‘2013 YouTube Study’ Author on His Most Surprising Findings and the Future of YouTube [INTERVIEW]

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That’s the same problem that the YouTube Creator Playbook has. Any thoughts on the Playbook after doing this study?

I think the playbook is a great document and, if anything, this study proves that YouTube is making a smart decision by creating separate playbooks for musicians, comedians, etc.

If YouTube wanted you to rewrite the playbook, would that interest you? Is there anything you’d add or take away?

I’d add results of our study to it. Seriously, the Playbook is great but it uses anecdotal evidence, examples of hugely popular channels, to support their points.  Many people look at the advice and say, “Well, is this point really that important?” I think some of the numbers from our study can help in convincing people that they are.

This is something I encounter when I teach our students how to create online video content and build audiences. Students would say, “Is having a Facebook or Twitter really that important?” Now I can say that 100 percent of studied channels have them so I suspect it is. The same goes for video length or frequency of posting.

In my experience too many people try to make the TV model work on YouTube. What they would really like to do is to make ten 20-minute long episodes of a serialized series. And they would really rather not bother engaging their audiences on social media. I think this study helps to show them that it might be difficult for them to find an audience on this platform.

How did you get into studying YouTube?

I worked with Valentina on her YouTube channel Val’s Art Diary since 2006 and have been very much involved ever since. I’ve seen the platform mature and watched it very closely for the last six years.

That lead me to being very interested in this platform as an academic, and I created multiple courses on this topic. I also produced an Emmy-nominated web series “YouTupolis.” I love YouTube.

As do I! As someone who’s been on YouTube since (almost) the start, what do you think the future of the platform entails?

The future of the platform, and entertainment industry in general, is an enormous content saturation.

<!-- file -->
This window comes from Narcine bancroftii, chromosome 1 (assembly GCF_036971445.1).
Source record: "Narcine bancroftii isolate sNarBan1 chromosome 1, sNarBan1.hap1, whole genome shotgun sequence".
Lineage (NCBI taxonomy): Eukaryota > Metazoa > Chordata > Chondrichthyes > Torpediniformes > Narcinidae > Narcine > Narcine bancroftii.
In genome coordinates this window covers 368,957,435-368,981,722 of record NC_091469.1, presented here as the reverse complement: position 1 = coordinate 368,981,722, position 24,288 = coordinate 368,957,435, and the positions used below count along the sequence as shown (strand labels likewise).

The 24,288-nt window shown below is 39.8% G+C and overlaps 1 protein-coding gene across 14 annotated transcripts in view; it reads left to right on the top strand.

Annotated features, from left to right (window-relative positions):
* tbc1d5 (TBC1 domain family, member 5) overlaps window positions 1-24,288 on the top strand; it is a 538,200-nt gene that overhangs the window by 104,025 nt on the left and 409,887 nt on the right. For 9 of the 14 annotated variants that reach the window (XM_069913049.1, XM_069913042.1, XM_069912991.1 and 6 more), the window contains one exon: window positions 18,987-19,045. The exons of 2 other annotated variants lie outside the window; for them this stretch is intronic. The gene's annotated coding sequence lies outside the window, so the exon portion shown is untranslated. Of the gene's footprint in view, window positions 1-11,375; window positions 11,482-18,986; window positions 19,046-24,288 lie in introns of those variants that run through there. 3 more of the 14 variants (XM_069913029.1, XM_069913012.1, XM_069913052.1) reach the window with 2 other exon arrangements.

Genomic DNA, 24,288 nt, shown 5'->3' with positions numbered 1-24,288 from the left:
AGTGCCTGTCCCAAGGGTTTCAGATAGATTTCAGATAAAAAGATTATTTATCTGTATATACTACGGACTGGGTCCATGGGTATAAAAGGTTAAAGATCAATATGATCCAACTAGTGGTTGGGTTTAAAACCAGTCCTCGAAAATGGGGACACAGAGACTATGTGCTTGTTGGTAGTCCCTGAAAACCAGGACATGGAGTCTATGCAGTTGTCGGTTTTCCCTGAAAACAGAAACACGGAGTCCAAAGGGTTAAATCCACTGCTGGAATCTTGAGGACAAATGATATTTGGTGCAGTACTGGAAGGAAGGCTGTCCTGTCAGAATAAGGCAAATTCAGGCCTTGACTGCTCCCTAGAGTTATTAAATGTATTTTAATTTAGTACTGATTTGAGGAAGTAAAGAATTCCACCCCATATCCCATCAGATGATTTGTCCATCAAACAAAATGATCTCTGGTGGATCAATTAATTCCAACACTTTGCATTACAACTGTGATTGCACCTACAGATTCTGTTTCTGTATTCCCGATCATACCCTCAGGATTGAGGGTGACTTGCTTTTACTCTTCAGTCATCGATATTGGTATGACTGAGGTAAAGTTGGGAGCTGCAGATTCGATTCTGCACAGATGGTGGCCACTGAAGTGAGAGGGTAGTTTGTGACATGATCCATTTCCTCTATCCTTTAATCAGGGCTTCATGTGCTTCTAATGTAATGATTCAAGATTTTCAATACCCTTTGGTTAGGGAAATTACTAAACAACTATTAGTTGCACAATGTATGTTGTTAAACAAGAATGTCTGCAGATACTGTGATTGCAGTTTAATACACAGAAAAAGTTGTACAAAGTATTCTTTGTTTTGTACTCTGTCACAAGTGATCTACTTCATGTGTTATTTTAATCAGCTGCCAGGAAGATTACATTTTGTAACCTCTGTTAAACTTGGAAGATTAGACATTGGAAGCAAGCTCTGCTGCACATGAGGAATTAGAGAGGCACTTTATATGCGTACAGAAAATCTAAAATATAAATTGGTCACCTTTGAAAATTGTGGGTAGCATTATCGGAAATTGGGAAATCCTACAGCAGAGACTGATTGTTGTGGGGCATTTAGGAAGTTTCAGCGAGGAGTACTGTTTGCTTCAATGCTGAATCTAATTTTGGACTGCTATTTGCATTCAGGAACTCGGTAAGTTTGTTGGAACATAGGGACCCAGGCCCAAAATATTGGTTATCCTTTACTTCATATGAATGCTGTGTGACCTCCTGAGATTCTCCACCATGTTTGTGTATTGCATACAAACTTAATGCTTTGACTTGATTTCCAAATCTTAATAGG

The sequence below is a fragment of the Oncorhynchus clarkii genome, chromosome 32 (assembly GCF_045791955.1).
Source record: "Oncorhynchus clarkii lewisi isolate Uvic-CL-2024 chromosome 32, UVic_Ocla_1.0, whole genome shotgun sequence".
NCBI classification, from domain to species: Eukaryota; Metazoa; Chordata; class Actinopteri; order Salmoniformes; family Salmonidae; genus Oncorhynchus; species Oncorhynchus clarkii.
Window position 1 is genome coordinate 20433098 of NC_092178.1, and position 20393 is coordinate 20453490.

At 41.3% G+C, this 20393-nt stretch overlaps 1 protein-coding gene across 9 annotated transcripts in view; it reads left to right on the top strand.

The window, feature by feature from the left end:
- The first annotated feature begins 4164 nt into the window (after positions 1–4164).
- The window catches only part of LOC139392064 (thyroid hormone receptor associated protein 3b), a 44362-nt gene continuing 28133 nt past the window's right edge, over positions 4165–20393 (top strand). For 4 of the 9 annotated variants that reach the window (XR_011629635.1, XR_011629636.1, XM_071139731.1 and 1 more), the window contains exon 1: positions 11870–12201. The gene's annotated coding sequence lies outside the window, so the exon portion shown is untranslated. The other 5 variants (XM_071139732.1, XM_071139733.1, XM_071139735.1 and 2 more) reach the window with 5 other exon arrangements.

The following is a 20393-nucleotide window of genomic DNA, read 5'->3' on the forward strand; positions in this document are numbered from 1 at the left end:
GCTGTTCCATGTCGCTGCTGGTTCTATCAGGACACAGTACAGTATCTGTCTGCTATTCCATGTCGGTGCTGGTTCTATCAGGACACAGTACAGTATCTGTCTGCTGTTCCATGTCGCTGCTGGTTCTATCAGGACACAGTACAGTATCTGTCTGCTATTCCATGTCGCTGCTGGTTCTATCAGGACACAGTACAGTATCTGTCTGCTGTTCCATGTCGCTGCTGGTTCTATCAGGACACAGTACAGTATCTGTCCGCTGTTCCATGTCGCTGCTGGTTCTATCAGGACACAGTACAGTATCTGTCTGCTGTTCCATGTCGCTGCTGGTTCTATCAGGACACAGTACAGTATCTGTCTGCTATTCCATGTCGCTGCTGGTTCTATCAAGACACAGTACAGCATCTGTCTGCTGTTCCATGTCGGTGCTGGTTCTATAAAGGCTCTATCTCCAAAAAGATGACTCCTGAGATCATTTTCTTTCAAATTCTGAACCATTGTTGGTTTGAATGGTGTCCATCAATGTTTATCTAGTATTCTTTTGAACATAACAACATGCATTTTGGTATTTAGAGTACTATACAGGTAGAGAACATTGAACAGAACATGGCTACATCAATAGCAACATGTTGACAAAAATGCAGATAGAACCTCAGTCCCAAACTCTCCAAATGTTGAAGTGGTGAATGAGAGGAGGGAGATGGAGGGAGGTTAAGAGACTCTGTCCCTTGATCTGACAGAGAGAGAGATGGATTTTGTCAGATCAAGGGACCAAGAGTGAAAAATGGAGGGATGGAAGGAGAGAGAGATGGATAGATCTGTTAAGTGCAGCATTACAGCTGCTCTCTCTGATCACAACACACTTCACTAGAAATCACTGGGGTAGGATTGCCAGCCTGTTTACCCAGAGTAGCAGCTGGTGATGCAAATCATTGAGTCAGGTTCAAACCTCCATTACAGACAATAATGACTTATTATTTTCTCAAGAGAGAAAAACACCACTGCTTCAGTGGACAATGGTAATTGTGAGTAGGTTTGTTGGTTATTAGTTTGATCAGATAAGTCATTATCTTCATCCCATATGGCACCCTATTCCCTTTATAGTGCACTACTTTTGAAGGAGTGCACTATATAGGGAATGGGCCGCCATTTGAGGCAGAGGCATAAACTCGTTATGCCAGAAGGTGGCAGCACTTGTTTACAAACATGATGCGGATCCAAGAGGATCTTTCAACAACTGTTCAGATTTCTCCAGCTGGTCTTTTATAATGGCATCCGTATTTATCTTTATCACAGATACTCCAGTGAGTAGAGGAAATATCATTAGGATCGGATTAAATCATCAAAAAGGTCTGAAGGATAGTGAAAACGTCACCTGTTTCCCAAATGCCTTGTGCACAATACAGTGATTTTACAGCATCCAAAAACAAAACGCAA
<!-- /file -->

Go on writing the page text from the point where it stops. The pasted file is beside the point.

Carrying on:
There will be a ton of content to watch and competition for audience will be fierce. The 20th century media was a viewer in front of a TV screen deciding between three channels. The 21st century media is a viewer deciding between, literally, millions of channels. This is going to have a huge impact on media and entertainment industry, and YouTube is leading the way.

I want to be optimistic about the chances of an independent creator in this new world but I am afraid that it will be the branded content that will get most exposure. Many people see this post-gatekeeper era as a time when the doors are wide open for aspiring content creators to find their audience. My feeling is that the doors are just cracked open but the fact that that opening exists is something worth celebrating.

Are you going to be in L.A. for VidCon?

Yes, I’ll be on a panel at VidCon. It’s called “How is Digital Being Taught,” and it’s on the afternoon of Thursday, August 1.

I couldn’t agree more. Any final thoughts?

Can’t think of anything smart to say without my students feeding me the important data.

About the author: 

Ali Jardine is fabulously modest. He’d never tell you, that, for example, he’s been making videos on YouTube since 2007 and nor would he tell you that he produced Stickaid, which raised over £20,000 for UNICEF back in 2011. You can follow him on Twitter and YouTube.

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